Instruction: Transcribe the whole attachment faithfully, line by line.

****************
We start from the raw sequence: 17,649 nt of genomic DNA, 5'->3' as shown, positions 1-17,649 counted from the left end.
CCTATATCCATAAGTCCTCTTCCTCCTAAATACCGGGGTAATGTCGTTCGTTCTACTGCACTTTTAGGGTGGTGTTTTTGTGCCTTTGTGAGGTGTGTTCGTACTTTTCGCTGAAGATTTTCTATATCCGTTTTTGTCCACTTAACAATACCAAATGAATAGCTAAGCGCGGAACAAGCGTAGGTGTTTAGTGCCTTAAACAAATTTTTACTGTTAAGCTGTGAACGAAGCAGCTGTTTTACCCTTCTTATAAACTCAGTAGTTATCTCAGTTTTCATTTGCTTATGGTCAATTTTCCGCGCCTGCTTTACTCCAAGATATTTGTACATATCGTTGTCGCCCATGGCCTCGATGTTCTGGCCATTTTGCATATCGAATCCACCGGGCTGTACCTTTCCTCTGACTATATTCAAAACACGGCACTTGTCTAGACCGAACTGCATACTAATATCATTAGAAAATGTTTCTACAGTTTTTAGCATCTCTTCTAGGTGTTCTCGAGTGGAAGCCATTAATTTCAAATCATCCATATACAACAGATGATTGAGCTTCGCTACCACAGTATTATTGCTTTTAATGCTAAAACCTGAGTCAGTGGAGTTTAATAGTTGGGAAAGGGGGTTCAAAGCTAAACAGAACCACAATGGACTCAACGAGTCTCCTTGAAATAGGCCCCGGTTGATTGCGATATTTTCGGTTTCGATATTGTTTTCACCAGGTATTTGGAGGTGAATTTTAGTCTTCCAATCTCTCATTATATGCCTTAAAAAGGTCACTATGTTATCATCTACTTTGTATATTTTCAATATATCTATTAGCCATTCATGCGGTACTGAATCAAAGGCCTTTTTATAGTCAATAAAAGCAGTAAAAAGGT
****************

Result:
We start from the raw sequence: 17,649 nt of genomic DNA, 5'->3' as shown, positions 1-17,649 counted from the left end.
CCTATATCCATAAGTCCTCTTCCTCCTAAATACCGGGGTAATGTCGTTCGTTCTACTGCACTTTTAGGGTGGTGTTTTTGTGCCTTTGTGAGGTGTGTTCGTACTTTTCGCTGAAGATTTTCTATATCCGTTTTTGTCCACTTAACAATACCAAATGAATAGCTAAGCGCGGAACAAGCGTAGGTGTTTAGTGCCTTAAACAAATTTTTACTGTTAAGCTGTGAACGAAGCAGCTGTTTTACCCTTCTTATAAACTCAGTAGTTATCTCAGTTTTCATTTGCTTATGGTCAATTTTCCGCGCCTGCTTTACTCCAAGATATTTGTACATATCGTTGTCGCCCATGGCCTCGATGTTCTGGCCATTTTGCATATCGAATCCACCGGGCTGTACCTTTCCTCTGACTATATTCAAAACACGGCACTTGTCTAGACCGAACTGCATACTAATATCATTAGAAAATGTTTCTACAGTTTTTAGCATCTCTTCTAGGTGTTCTCGAGTGGAAGCCATTAATTTCAAATCATCCATATACAACAGATGATTGAGCTTCGCTACCACAGTATTATTGCTTTTAATGCTAAAACCTGAGTCAGTGGAGTTTAATAGTTGGGAAAGGGGGTTCAAAGCTAAACAGAACCACAATGGACTCAACGAGTCTCCTTGAAATAGGCCCCGGTTGATTGCGATATTTTCGGTTTCGATATTGTTTTCACCAGGTATTTGGAGGTGAATTTTAGTCTTCCAATCTCTCATTATATGCCTTAAAAAGGTCACTATGTTATCATCTACTTTGTATATTTTCAATATATCTATTAGCCATTCATGCGGTACTGAATCAAAGGCCTTTTTATAGTCAATAAAAGCAGTAAAAAGGT